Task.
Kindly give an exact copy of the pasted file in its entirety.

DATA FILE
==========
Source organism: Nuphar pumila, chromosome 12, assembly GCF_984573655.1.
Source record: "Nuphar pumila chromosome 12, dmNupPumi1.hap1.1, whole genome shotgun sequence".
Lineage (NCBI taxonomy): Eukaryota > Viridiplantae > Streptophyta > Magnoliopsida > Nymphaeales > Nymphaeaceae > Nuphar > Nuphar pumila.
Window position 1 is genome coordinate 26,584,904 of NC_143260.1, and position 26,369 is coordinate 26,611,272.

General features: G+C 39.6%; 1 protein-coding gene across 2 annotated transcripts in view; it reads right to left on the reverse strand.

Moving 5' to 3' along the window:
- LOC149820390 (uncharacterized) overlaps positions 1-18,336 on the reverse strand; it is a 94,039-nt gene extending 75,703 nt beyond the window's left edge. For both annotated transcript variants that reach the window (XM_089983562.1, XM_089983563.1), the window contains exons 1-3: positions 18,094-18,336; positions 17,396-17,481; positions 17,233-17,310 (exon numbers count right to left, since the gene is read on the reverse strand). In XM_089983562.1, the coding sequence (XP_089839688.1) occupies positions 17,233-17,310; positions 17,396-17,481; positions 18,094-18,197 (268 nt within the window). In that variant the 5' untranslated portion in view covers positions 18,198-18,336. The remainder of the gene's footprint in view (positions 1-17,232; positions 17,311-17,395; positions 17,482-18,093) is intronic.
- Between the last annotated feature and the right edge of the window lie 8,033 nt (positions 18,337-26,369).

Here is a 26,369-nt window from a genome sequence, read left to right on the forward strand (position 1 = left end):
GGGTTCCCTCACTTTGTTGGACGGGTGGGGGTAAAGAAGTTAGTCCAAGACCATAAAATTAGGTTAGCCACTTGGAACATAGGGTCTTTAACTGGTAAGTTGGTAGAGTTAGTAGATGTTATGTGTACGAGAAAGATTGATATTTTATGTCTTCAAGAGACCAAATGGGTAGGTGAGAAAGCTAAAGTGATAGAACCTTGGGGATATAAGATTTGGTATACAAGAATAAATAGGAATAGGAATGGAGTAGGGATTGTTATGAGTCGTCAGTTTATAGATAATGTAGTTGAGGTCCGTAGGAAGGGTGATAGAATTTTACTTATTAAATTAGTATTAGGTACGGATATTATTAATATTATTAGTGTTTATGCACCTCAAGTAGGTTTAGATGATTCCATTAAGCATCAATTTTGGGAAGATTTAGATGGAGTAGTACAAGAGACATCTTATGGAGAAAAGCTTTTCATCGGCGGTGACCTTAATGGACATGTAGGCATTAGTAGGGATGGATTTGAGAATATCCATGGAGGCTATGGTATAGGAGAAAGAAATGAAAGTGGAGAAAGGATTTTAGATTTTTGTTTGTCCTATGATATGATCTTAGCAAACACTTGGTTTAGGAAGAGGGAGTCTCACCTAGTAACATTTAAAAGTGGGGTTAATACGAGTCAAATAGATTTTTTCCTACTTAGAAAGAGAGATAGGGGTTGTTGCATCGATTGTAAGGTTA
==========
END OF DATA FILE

Source organism: Nuphar pumila, chromosome 12, assembly GCF_984573655.1.
Source record: "Nuphar pumila chromosome 12, dmNupPumi1.hap1.1, whole genome shotgun sequence".
Lineage (NCBI taxonomy): Eukaryota > Viridiplantae > Streptophyta > Magnoliopsida > Nymphaeales > Nymphaeaceae > Nuphar > Nuphar pumila.
Window position 1 is genome coordinate 26,584,904 of NC_143260.1, and position 26,369 is coordinate 26,611,272.

General features: G+C 39.6%; 1 protein-coding gene across 2 annotated transcripts in view; it reads right to left on the reverse strand.

Moving 5' to 3' along the window:
- LOC149820390 (uncharacterized) overlaps positions 1-18,336 on the reverse strand; it is a 94,039-nt gene extending 75,703 nt beyond the window's left edge. For both annotated transcript variants that reach the window (XM_089983562.1, XM_089983563.1), the window contains exons 1-3: positions 18,094-18,336; positions 17,396-17,481; positions 17,233-17,310 (exon numbers count right to left, since the gene is read on the reverse strand). In XM_089983562.1, the coding sequence (XP_089839688.1) occupies positions 17,233-17,310; positions 17,396-17,481; positions 18,094-18,197 (268 nt within the window). In that variant the 5' untranslated portion in view covers positions 18,198-18,336. The remainder of the gene's footprint in view (positions 1-17,232; positions 17,311-17,395; positions 17,482-18,093) is intronic.
- Between the last annotated feature and the right edge of the window lie 8,033 nt (positions 18,337-26,369).

Here is a 26,369-nt window from a genome sequence, read left to right on the forward strand (position 1 = left end):
GGGTTCCCTCACTTTGTTGGACGGGTGGGGGTAAAGAAGTTAGTCCAAGACCATAAAATTAGGTTAGCCACTTGGAACATAGGGTCTTTAACTGGTAAGTTGGTAGAGTTAGTAGATGTTATGTGTACGAGAAAGATTGATATTTTATGTCTTCAAGAGACCAAATGGGTAGGTGAGAAAGCTAAAGTGATAGAACCTTGGGGATATAAGATTTGGTATACAAGAATAAATAGGAATAGGAATGGAGTAGGGATTGTTATGAGTCGTCAGTTTATAGATAATGTAGTTGAGGTCCGTAGGAAGGGTGATAGAATTTTACTTATTAAATTAGTATTAGGTACGGATATTATTAATATTATTAGTGTTTATGCACCTCAAGTAGGTTTAGATGATTCCATTAAGCATCAATTTTGGGAAGATTTAGATGGAGTAGTACAAGAGACATCTTATGGAGAAAAGCTTTTCATCGGCGGTGACCTTAATGGACATGTAGGCATTAGTAGGGATGGATTTGAGAATATCCATGGAGGCTATGGTATAGGAGAAAGAAATGAAAGTGGAGAAAGGATTTTAGATTTTTGTTTGTCCTATGATATGATCTTAGCAAACACTTGGTTTAGGAAGAGGGAGTCTCACCTAGTAACATTTAAAAGTGGGGTTAATACGAGTCAAATAGATTTTTTCCTACTTAGAAAGAGAGATAGGGGTTGTTGCATCGATTGTAAGGTTA